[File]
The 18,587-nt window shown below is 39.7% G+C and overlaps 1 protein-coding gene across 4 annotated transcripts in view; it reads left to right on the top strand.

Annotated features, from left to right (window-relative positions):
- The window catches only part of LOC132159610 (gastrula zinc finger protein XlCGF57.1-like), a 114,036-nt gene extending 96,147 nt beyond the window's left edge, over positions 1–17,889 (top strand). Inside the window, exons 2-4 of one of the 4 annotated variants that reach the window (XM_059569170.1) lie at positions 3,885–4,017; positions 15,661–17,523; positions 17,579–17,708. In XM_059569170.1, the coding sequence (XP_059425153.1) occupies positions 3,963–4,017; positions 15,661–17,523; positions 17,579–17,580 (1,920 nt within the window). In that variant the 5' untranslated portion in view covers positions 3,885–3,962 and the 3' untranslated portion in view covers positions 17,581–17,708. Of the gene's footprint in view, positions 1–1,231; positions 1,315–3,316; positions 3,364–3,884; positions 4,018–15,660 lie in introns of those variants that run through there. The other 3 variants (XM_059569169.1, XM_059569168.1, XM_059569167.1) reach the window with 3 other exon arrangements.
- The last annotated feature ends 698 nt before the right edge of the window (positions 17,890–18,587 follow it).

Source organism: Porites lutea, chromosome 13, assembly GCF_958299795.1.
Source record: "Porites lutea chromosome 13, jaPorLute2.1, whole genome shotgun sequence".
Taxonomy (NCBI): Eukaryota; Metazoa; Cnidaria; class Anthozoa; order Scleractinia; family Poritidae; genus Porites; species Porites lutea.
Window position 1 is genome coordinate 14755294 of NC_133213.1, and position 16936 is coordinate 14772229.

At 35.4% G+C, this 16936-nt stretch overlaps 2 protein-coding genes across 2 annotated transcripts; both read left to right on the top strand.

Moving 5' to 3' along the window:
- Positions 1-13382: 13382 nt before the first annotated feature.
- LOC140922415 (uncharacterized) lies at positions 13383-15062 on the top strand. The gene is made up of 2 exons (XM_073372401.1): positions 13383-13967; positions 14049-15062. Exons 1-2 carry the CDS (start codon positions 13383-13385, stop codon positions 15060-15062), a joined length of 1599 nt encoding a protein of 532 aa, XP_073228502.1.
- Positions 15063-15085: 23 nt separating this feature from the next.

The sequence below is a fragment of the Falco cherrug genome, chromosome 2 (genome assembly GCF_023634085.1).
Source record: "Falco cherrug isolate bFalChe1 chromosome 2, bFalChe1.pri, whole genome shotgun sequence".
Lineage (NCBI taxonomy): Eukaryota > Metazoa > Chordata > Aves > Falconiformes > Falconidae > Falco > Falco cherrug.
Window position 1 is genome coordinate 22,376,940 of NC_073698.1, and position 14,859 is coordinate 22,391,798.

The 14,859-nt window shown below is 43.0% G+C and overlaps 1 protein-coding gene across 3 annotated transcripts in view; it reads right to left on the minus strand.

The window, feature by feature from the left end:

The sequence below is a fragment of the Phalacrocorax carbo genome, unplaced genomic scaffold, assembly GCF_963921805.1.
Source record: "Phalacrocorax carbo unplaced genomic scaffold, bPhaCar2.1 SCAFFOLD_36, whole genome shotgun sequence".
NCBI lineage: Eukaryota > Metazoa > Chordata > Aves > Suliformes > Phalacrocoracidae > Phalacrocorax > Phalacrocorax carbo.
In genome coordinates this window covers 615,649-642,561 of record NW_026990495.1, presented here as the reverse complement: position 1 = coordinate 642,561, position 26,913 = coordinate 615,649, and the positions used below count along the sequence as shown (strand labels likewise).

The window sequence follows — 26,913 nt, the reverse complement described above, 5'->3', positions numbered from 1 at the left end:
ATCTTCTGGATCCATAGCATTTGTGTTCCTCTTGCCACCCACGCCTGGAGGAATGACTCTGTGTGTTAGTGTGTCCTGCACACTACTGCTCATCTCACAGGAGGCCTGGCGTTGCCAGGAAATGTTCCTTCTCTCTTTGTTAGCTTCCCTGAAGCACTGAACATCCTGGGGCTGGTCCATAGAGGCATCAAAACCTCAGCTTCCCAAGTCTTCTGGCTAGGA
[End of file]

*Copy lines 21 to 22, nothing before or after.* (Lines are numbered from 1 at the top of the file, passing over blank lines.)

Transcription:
Source record: "Phalacrocorax carbo unplaced genomic scaffold, bPhaCar2.1 SCAFFOLD_36, whole genome shotgun sequence".
NCBI lineage: Eukaryota > Metazoa > Chordata > Aves > Suliformes > Phalacrocoracidae > Phalacrocorax > Phalacrocorax carbo.